Reason During [the] Democratic debate in Las Vegas, Bernie Sanders, the socialist senator from Vermont, said he would vote for the marijuana legalization initiative that will appear on Nevada’s ballot next year if he lived in that state. It was the first time in recent years that Sanders, who opposed drug prohibition back in the 1970s, endorsed marijuana legalization. Until last night, he had sounded very much like Hillary Clinton on this subject, saying he was interested in seeing what happens in Colorado, Washington, and the other states that have legalized pot. Sanders’ return to a position he held decades ago, one that is now supported by most Americans, was reminiscent of Barack Obama’s 2012 conversion on the issue of gay marriage, which brought him back to the view he had expressed in 1996 after shifts in public opinion made it politically safe. Sanders’ “evolution” took a lot longer.
This nevertheless appears to be the first time a major-party presidential candidate has explicitly come out in favor of legalizing marijuana. Even Sen. Rand Paul (R-Ky.), the most libertarian candidate in the Republican field, has declined to take a position on the merits of legalization, saying only that the federal government should not try to force pot prohibition on the states. “This is the first time we’ve seen a major candidate for president say he’d probably vote for legalizing marijuana if given the chance,” says Marijuana Majority Chairman Tom Angell. “That says a lot about how far the politics on this issue have shifted in a very short amount of time. As a point of reference, in 2008 no major candidate even supported decriminalization when asked in a debate, and our movement had to chase them around New Hampshire and repeatedly harass them just to garner pledges to stop federal raids on state-legal medical marijuana patients. Legalization is at the forefront of mainstream American politics, and politicians are starting to treat it as such.”
In contrast with Sanders, Clinton last night stuck with her wait-and-see position, saying, “I think that we have the opportunity through the states that are pursuing recreational marijuana to find out a lot more than we know today.” She added that she does support medical marijuana, although “I think even there we need to do a lot more research so that we know exactly how we’re going to help people for whom medical marijuana provides relief.” Clinton also agreed with Sanders (as do about 80 percent of Americans) that people should not go to jail for smoking pot, but here she betrayed a common misunderstanding of marijuana’s role in the “mass incarceration” she says must end:
I agree completely with the idea that we have got to stop imprisoning people who use marijuana. Therefore, we need more states, cities, and the federal government to begin to address this so that we don’t have this terrible result that Senator Sanders was talking about where we have a huge population in our prisons for nonviolent, low-level offenses that are primarily due to marijuana.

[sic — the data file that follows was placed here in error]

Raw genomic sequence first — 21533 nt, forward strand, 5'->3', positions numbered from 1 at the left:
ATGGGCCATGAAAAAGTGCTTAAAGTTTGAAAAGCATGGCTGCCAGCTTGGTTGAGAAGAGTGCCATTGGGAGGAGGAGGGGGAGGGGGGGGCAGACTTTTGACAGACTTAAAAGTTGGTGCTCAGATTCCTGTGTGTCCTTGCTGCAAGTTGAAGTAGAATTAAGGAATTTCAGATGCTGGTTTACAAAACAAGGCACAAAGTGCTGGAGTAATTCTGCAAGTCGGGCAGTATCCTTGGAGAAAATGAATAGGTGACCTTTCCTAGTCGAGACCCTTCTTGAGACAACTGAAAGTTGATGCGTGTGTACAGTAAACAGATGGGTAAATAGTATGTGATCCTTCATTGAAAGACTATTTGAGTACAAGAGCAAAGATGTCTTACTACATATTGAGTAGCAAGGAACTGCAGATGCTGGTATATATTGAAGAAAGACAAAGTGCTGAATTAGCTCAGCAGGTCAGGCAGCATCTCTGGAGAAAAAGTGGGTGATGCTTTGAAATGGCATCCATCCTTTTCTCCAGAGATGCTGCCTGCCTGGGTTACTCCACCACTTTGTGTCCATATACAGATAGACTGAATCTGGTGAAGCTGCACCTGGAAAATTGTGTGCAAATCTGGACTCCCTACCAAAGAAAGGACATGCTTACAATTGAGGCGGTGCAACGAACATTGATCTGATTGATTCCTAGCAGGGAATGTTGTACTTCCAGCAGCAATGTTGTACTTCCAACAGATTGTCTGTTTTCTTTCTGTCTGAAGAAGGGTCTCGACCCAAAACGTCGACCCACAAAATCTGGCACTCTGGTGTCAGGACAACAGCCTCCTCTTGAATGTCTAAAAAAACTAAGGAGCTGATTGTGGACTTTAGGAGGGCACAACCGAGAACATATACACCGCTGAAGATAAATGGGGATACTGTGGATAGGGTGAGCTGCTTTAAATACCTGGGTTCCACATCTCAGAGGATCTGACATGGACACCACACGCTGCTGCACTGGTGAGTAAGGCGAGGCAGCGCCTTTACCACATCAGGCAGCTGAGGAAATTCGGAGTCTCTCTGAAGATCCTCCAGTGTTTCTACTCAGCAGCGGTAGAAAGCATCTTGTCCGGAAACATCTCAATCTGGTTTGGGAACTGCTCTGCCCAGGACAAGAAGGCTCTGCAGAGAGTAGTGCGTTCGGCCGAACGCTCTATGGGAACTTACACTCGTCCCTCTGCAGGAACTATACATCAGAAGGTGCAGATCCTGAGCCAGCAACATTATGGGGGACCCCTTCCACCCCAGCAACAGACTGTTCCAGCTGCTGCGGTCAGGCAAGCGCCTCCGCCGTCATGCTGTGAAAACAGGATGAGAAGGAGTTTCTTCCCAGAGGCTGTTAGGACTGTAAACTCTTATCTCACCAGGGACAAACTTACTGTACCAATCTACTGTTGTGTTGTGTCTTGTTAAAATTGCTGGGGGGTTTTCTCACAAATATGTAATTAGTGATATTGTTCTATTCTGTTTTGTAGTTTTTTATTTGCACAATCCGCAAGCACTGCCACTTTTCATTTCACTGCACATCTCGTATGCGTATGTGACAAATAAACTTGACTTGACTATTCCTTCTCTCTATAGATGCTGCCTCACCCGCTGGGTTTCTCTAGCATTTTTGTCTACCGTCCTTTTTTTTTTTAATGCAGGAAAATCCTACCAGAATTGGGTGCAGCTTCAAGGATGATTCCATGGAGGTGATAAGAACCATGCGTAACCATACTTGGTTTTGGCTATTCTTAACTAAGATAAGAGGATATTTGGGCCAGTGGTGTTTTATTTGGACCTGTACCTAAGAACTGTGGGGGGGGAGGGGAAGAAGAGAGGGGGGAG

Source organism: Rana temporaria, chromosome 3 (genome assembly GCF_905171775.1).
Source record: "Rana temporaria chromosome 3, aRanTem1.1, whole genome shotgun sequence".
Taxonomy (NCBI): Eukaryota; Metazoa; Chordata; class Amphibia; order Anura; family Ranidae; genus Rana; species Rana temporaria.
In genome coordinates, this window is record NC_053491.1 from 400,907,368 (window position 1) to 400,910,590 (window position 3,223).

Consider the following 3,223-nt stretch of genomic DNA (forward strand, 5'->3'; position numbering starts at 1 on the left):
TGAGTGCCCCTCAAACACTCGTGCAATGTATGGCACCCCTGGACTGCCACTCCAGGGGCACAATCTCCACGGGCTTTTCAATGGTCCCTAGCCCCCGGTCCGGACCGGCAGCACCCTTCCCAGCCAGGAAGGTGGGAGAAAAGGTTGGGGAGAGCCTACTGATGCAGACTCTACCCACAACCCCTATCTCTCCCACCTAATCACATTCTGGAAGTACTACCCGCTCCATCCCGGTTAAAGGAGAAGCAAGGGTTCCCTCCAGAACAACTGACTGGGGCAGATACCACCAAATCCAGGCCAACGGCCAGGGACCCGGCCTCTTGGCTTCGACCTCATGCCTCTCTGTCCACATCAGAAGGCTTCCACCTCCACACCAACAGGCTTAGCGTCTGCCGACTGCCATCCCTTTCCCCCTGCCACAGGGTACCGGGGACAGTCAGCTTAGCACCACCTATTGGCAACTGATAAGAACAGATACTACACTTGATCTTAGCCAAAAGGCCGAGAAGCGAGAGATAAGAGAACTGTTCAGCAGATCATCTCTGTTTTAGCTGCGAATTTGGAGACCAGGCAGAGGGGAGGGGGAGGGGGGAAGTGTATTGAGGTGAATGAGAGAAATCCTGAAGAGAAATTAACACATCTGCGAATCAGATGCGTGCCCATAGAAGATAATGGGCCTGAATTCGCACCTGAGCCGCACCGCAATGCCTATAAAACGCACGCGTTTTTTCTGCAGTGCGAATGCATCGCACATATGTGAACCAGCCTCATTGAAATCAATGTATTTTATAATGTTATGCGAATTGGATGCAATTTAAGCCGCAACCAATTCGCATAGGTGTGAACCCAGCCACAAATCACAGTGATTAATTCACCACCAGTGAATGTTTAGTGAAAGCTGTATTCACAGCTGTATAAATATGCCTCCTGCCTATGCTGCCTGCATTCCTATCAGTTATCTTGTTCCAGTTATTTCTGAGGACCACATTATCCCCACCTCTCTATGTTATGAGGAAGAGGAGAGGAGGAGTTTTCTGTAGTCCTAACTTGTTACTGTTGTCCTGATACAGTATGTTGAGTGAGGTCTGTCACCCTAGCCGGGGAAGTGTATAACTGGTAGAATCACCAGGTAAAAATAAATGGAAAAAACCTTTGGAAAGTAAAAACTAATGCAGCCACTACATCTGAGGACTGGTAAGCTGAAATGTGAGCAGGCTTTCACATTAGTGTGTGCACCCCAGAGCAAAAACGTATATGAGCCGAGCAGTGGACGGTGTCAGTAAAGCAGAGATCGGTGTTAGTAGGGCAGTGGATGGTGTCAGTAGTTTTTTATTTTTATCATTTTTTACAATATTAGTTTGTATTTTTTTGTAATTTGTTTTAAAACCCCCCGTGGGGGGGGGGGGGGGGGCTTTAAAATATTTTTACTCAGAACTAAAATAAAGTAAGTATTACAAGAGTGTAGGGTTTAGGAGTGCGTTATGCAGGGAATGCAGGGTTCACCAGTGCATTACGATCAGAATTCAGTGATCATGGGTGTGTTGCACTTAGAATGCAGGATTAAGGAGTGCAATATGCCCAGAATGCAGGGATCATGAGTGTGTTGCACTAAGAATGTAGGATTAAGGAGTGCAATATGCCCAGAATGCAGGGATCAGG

While marijuana accounts for the lion’s share of drug arrests (almost half last year), it accounts for a small minority of prison sentences for drug offenses. That’s because the vast majority of pot busts (nearly nine out of 10) involve simple possession, and people arrested for that offense generally do not spend much time in jail, let alone go to prison, which is reserved for offenders serving sentences of more than a year. Something like 44,000 people—typically growers, smugglers, or dealers, rather than consumers—are serving time for marijuana offenses in state and federal prisons (as opposed to local jails). That’s about 15 percent of the 300,000 or so imprisoned drug offenders (again, excluding people in local jails), who in turn represent around 19 percent of the 1.6 million state and federal prisoners (16 percent of state prisoners and 50 percent of federal prisoners).
Clinton was therefore clearly mistaken when she said prison sentences for “nonviolent, low-level offenses” are “primarily due to marijuana.” Sanders was a bit more careful:
I would vote yes [on marijuana legalization] because I am seeing in this country too many lives being destroyed for nonviolent offenses. We have a criminal justice system that lets CEOs on Wall Street walk away, and yet we are imprisoning or giving jail sentences to young people who are smoking marijuana.
Unlike Clinton, Sanders did not imply that most of the people in prison for drug offenses are pot smokers who got caught with a little weed. The point is important because prohibitionists seize upon it to argue that critics of the war on drugs don’t know what they’re talking about; because people who support sentencing reform when they think it’s all about pot smokers may change their minds when they find out it mainly affects cocaine, meth, and heroin dealers; and because anyone who is serious about ending mass incarceration has to understand that releasing every marijuana offender would barely make a dent in the problem. In fact, even releasing all drug offenders, who represent about one-fifth of the prison population, would still leave a lot to do.
To be clear, it is beyond absurd that police in this country continue to arrest about 700,000 people a year for growing, selling, or (mainly) possessing something you can openly and legally buy in Denver or Seattle, and 44,000 people in prison for marijuana offenses is 44,000 too many. But refomers who want to reverse overincarceration need to understand the nature of the problem, which is not “primarily due to marijuana.”